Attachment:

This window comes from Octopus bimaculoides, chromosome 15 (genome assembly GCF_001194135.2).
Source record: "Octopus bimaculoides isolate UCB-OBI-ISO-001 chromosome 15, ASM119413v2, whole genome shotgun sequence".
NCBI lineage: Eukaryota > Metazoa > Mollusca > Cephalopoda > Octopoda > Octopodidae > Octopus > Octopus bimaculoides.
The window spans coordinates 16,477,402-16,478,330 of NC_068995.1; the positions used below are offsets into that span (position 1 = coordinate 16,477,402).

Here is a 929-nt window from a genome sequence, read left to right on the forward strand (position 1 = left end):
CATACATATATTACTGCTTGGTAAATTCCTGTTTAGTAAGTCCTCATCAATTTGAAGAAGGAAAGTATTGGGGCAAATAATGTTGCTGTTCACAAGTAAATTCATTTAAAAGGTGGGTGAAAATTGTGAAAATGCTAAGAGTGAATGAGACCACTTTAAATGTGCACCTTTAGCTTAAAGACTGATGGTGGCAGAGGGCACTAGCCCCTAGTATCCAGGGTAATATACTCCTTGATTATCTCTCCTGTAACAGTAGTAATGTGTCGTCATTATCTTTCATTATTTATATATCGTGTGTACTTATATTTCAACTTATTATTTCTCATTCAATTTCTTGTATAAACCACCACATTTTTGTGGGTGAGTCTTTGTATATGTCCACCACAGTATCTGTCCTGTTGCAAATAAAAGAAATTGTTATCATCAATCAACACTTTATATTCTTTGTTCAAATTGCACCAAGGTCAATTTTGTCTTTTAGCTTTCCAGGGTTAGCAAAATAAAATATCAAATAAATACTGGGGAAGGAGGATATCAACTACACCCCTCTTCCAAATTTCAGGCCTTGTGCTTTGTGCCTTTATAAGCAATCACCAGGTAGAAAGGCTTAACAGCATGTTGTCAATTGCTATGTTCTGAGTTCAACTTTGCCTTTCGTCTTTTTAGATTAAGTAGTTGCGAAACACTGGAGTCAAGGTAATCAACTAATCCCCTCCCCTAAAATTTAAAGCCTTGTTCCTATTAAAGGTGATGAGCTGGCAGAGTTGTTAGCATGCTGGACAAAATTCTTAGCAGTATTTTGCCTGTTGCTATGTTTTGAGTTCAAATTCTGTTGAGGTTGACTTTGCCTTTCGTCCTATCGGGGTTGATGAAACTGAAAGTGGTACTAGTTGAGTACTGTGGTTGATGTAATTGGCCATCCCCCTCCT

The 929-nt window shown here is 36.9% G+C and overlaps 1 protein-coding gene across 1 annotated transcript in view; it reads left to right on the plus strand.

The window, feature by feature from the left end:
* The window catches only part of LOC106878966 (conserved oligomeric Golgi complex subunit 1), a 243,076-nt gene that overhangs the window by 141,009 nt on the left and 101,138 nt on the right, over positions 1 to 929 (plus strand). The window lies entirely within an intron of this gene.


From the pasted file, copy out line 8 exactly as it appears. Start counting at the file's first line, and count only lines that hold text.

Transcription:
The window, feature by feature from the left end: